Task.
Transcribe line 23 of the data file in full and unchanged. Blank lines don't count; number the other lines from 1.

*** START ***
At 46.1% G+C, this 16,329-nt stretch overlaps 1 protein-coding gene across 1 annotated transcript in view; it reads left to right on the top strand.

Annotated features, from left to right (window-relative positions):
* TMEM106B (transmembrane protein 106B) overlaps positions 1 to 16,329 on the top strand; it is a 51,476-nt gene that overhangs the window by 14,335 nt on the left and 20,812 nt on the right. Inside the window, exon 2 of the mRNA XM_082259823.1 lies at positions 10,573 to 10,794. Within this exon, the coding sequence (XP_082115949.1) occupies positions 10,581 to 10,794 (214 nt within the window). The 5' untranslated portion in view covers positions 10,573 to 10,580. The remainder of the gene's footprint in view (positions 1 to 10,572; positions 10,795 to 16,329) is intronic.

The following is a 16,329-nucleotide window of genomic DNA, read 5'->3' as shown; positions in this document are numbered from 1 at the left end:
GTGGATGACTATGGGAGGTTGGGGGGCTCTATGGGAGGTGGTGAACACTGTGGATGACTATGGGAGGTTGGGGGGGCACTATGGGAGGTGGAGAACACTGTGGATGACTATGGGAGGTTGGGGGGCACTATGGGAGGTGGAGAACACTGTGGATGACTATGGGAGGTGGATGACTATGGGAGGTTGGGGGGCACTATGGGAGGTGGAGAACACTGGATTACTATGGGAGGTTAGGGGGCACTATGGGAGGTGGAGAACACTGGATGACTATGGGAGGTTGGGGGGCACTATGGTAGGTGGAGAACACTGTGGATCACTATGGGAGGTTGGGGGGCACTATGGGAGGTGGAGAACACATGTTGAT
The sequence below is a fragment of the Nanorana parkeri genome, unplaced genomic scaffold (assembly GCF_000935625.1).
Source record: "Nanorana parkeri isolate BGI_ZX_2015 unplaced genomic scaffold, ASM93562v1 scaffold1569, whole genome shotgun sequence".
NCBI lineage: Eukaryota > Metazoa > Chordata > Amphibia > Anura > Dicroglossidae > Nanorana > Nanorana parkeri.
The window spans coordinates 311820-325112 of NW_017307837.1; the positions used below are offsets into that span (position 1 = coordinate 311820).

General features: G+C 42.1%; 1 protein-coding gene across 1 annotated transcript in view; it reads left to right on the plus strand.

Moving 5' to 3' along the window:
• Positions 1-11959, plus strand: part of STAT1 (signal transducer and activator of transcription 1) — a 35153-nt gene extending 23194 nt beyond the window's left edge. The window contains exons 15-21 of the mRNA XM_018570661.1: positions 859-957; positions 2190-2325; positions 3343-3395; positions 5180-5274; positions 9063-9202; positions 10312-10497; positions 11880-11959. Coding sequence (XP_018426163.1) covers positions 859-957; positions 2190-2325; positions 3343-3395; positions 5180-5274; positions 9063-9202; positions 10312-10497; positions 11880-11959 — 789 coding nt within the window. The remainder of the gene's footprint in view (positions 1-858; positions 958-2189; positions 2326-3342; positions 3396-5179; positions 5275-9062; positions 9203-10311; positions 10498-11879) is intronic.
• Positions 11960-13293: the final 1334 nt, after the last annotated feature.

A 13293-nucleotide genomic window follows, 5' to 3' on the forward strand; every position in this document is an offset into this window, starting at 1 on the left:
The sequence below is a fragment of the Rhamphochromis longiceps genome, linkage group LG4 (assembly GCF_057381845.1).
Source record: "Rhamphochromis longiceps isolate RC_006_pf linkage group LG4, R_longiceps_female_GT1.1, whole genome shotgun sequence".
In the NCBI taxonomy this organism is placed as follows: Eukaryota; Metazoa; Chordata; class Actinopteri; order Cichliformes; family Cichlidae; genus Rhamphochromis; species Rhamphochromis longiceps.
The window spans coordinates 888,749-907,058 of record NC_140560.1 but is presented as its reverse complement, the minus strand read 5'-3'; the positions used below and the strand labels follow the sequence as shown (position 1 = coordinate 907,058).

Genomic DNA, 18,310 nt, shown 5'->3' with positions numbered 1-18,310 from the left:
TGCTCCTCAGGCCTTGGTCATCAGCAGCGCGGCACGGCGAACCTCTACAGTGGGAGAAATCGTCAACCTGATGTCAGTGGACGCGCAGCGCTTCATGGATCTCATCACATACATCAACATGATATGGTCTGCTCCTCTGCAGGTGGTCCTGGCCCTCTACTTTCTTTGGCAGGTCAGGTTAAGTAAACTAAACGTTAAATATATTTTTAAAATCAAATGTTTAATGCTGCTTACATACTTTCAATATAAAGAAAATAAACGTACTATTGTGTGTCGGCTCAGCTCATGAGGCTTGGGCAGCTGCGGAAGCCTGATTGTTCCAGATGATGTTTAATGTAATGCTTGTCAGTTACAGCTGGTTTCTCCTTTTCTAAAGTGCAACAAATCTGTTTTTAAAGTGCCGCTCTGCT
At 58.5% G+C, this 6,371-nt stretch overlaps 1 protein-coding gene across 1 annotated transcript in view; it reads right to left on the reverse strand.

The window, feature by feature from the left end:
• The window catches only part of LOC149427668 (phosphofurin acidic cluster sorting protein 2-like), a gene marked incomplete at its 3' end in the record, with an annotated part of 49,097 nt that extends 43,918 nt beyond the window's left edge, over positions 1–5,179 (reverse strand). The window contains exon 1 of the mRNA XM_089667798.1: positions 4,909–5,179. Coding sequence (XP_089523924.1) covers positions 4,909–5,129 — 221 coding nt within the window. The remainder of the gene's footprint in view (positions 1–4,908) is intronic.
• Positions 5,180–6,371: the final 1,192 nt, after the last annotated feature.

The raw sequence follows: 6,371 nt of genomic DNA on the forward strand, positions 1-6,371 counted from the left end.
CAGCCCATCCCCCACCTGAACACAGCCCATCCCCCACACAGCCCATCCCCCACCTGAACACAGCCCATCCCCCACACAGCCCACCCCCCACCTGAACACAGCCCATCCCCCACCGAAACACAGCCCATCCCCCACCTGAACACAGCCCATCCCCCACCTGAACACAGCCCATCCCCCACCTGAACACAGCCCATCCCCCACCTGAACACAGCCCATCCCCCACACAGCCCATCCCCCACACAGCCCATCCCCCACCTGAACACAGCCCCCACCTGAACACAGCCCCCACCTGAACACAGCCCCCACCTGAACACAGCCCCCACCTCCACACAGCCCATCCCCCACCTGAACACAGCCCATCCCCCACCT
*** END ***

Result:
• The window catches only part of LOC149427668 (phosphofurin acidic cluster sorting protein 2-like), a gene marked incomplete at its 3' end in the record, with an annotated part of 49,097 nt that extends 43,918 nt beyond the window's left edge, over positions 1–5,179 (reverse strand). The window contains exon 1 of the mRNA XM_089667798.1: positions 4,909–5,179. Coding sequence (XP_089523924.1) covers positions 4,909–5,129 — 221 coding nt within the window. The remainder of the gene's footprint in view (positions 1–4,908) is intronic.